Model organism D. melanogaster is an important tool to understand acute response to infections but has not been used to identify damage and repair pathways during recovery from sepsis. Our model that mimics the recently described persistent inflammation, immunosuppression, and catabolic syndrome (PICS) observed in survivors of sepsis, however, has provided more unresolved questions if not some limitations [19, 35]. First, we did not measure the caloric intake in Drosophila; however, they had similar weights by 1 week. Second, linezolid inhibits mitochondrial protein synthesis, yet we used the same antibiotic containing food for sham and infected animals . Lastly, we did not measure DAMPs, address the epigenetic changes, activity of pyruvate kinase M2, and sirtuins in the path of metabolic switch, nor interrogate the intricate relations between TOR, NF-κB, and Akt pathways [37–39].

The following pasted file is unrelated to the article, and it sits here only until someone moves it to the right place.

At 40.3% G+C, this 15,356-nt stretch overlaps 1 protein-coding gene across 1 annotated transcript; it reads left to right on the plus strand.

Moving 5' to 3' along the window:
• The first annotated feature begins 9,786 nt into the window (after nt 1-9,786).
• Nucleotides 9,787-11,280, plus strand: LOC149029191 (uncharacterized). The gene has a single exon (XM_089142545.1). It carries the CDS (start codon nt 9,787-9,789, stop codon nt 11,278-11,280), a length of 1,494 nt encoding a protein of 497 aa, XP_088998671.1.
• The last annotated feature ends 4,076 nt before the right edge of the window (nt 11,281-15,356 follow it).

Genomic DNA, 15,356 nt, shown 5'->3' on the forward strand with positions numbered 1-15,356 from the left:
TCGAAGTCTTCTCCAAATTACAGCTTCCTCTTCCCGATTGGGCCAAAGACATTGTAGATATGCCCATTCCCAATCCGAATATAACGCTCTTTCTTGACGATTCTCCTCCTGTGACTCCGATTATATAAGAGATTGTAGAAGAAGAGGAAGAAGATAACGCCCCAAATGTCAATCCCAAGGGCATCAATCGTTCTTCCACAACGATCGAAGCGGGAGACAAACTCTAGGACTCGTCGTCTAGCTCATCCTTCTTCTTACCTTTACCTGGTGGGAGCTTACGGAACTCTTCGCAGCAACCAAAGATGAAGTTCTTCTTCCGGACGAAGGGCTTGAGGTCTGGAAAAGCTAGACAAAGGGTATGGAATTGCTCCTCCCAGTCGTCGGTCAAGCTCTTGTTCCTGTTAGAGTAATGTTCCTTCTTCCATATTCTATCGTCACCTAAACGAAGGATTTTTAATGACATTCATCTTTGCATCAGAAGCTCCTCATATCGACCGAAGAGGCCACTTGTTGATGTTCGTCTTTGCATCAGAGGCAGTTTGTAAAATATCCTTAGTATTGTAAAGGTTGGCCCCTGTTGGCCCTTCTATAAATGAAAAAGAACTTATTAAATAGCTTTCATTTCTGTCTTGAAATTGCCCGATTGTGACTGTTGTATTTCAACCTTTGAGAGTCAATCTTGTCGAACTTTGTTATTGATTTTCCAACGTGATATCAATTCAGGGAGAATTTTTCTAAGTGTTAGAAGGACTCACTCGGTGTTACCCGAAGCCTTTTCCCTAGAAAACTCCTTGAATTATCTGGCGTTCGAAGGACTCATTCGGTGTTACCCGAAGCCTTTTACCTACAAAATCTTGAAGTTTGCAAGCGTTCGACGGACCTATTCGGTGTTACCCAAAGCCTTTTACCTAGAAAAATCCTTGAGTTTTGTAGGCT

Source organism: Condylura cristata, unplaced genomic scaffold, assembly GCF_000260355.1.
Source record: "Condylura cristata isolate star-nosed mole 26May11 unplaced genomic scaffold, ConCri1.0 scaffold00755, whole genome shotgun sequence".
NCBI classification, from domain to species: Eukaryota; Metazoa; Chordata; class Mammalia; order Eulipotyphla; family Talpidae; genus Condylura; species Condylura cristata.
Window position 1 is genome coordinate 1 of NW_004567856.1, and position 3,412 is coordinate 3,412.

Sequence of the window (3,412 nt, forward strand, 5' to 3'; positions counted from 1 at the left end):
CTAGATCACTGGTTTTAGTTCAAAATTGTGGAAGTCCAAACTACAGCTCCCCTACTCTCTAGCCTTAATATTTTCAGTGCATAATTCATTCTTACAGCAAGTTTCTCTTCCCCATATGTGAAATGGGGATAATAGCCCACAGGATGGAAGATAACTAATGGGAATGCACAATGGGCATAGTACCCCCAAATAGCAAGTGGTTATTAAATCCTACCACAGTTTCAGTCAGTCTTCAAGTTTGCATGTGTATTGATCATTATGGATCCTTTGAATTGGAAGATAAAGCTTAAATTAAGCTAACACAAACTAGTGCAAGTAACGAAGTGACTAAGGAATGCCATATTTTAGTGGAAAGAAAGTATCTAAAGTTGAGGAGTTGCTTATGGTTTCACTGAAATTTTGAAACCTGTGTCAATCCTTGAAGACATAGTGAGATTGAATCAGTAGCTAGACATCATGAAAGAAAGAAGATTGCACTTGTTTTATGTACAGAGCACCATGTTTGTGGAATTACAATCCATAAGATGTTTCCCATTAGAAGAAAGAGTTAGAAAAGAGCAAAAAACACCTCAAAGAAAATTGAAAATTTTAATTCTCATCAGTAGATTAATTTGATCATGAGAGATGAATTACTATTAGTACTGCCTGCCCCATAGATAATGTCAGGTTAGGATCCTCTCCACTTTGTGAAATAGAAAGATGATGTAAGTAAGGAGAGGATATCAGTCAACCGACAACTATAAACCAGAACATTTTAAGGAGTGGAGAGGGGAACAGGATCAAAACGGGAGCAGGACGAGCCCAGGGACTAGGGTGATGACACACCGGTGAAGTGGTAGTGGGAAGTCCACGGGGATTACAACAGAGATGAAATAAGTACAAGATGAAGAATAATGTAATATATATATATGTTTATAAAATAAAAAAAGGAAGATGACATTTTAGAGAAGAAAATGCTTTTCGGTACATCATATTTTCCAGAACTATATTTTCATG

We would like to thank Dr. Elane Fishilevich from the University of Pittsburgh for introducing us the exciting world of Drosophila and Dr. Julie A. Williams from University of Pennsylvania for NF-κB flies. We also thank Prof. B. Ganetzky for the constructive feedback throughout our work.
We also want to thank and express our gratitude to the late Dr. Mitch P. Fink (11/17/2015) for his inspiration and wisdom allowing us to keep our curiosity and probe the nature from its many angles.
This work was supported by National Institute of Health grant (to A.M.K., R01HL126711). The studies were also supported by the University of Pittsburgh School of Medicine Department of Critical Care Medicine (A.M.K. and V.B.).